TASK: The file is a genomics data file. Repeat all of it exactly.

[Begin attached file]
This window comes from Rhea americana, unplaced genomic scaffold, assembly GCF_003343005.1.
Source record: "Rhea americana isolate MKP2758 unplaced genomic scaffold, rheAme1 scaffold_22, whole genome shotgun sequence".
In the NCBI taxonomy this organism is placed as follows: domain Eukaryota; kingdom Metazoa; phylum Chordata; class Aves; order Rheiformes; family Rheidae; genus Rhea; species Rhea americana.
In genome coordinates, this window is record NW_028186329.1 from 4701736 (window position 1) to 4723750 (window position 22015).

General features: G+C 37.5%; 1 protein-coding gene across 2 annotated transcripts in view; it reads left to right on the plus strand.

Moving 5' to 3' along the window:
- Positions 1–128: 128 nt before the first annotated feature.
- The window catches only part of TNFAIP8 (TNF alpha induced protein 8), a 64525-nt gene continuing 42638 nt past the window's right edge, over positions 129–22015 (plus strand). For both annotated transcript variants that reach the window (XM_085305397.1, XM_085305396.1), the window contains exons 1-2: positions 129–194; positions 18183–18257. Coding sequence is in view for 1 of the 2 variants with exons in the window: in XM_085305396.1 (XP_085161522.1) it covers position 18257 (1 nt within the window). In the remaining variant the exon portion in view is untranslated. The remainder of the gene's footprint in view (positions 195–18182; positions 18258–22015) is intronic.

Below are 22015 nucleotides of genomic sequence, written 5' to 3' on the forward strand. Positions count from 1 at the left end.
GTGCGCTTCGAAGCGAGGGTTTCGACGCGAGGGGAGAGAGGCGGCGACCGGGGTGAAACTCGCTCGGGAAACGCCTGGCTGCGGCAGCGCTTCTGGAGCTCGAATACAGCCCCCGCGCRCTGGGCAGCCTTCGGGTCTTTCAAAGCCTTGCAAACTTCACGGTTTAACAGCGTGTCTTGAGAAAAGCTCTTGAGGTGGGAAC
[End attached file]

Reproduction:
This window comes from Rhea americana, unplaced genomic scaffold, assembly GCF_003343005.1.
Source record: "Rhea americana isolate MKP2758 unplaced genomic scaffold, rheAme1 scaffold_22, whole genome shotgun sequence".
In the NCBI taxonomy this organism is placed as follows: domain Eukaryota; kingdom Metazoa; phylum Chordata; class Aves; order Rheiformes; family Rheidae; genus Rhea; species Rhea americana.
In genome coordinates, this window is record NW_028186329.1 from 4701736 (window position 1) to 4723750 (window position 22015).

General features: G+C 37.5%; 1 protein-coding gene across 2 annotated transcripts in view; it reads left to right on the plus strand.

Moving 5' to 3' along the window:
- Positions 1–128: 128 nt before the first annotated feature.
- The window catches only part of TNFAIP8 (TNF alpha induced protein 8), a 64525-nt gene continuing 42638 nt past the window's right edge, over positions 129–22015 (plus strand). For both annotated transcript variants that reach the window (XM_085305397.1, XM_085305396.1), the window contains exons 1-2: positions 129–194; positions 18183–18257. Coding sequence is in view for 1 of the 2 variants with exons in the window: in XM_085305396.1 (XP_085161522.1) it covers position 18257 (1 nt within the window). In the remaining variant the exon portion in view is untranslated. The remainder of the gene's footprint in view (positions 195–18182; positions 18258–22015) is intronic.

Below are 22015 nucleotides of genomic sequence, written 5' to 3' on the forward strand. Positions count from 1 at the left end.
GTGCGCTTCGAAGCGAGGGTTTCGACGCGAGGGGAGAGAGGCGGCGACCGGGGTGAAACTCGCTCGGGAAACGCCTGGCTGCGGCAGCGCTTCTGGAGCTCGAATACAGCCCCCGCGCRCTGGGCAGCCTTCGGGTCTTTCAAAGCCTTGCAAACTTCACGGTTTAACAGCGTGTCTTGAGAAAAGCTCTTGAGGTGGGAAC